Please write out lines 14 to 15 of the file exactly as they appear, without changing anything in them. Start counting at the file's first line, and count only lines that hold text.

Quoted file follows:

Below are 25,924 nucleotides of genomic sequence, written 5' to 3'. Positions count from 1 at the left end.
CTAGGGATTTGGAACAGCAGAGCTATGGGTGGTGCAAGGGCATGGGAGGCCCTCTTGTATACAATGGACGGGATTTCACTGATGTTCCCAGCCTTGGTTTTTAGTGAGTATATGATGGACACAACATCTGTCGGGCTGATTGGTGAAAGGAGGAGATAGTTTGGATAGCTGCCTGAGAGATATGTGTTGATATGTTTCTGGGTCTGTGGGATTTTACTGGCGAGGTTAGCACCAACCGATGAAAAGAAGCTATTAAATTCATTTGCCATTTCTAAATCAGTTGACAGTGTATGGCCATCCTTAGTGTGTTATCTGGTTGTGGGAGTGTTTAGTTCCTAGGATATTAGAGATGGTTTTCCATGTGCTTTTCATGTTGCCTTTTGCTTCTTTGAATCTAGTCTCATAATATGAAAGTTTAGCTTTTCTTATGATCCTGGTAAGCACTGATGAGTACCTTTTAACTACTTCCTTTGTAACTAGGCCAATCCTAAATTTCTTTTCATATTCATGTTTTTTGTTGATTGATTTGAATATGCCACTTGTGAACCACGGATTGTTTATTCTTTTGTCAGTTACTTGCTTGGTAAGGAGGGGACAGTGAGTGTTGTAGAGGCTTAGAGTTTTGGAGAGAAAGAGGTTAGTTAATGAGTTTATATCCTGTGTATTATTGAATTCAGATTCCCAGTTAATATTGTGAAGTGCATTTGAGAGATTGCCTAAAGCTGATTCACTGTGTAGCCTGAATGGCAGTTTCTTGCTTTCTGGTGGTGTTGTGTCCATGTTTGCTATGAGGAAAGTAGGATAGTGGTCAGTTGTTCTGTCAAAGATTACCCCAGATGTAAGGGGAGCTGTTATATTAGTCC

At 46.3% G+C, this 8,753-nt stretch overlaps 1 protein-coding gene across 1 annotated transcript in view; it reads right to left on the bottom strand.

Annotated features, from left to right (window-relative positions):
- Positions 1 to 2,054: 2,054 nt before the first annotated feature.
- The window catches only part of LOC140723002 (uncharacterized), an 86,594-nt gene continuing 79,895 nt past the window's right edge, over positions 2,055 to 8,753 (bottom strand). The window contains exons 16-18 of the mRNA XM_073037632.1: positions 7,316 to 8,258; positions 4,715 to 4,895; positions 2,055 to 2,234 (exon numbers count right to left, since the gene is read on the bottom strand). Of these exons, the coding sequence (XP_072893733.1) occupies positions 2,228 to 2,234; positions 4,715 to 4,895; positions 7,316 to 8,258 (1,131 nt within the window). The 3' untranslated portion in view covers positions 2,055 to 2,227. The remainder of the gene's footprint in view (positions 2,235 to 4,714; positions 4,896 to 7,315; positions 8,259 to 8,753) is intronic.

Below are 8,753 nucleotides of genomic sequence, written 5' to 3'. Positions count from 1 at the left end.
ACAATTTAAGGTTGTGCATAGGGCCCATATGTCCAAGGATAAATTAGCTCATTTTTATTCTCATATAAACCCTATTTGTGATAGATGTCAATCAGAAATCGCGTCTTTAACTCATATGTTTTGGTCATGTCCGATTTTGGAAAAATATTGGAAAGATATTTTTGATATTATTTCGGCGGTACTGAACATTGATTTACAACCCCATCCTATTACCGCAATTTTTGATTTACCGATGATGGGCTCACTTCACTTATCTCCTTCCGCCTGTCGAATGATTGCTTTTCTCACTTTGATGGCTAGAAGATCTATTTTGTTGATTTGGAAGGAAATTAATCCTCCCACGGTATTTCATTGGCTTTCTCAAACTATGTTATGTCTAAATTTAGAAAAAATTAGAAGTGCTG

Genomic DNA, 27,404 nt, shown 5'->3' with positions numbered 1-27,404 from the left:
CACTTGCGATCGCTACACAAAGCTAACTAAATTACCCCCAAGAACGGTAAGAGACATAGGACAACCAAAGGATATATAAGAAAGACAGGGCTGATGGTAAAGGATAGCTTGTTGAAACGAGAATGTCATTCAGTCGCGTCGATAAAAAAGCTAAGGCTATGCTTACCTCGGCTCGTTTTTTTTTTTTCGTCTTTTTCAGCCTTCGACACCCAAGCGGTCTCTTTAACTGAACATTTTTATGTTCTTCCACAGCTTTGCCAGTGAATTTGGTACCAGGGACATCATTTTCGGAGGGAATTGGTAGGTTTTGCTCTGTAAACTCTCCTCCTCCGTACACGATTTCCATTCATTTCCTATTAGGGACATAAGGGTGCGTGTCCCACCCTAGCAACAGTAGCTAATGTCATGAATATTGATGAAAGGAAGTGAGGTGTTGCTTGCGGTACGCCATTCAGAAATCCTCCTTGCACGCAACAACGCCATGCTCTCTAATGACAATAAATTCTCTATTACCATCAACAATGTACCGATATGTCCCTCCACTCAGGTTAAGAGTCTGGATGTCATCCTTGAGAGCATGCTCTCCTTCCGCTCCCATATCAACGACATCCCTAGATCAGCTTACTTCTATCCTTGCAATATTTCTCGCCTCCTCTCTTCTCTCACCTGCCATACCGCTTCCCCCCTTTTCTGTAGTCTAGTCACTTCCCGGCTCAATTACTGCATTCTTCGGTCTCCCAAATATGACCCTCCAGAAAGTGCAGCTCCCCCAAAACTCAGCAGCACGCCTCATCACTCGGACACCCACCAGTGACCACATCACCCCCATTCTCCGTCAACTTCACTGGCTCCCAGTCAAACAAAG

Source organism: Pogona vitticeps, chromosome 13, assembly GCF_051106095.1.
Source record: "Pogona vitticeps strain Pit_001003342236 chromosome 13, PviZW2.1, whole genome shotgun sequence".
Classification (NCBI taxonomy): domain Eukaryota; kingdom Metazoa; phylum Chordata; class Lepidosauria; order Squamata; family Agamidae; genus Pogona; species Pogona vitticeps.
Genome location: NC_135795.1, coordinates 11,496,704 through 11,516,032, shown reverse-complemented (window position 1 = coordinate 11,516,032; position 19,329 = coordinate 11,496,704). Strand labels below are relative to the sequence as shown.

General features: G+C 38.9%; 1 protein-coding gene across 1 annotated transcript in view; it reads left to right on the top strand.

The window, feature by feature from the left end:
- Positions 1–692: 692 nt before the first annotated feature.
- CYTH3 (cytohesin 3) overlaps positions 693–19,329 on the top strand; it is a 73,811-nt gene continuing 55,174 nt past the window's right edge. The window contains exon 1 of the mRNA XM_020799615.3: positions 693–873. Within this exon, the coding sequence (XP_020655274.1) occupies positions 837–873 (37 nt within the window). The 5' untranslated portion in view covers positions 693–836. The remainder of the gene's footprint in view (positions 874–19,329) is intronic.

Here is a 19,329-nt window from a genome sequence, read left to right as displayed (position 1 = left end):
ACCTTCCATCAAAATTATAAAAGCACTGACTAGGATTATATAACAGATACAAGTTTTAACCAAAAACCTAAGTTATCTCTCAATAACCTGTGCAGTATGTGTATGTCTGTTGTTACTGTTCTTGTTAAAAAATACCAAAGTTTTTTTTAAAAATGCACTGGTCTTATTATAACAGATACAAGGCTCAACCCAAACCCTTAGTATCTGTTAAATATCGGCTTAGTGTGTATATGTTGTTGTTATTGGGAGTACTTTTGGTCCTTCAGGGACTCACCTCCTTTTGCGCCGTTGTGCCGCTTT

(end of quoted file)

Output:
Genome location: NC_135795.1, coordinates 11,496,704 through 11,516,032, shown reverse-complemented (window position 1 = coordinate 11,516,032; position 19,329 = coordinate 11,496,704). Strand labels below are relative to the sequence as shown.

General features: G+C 38.9%; 1 protein-coding gene across 1 annotated transcript in view; it reads left to right on the top strand.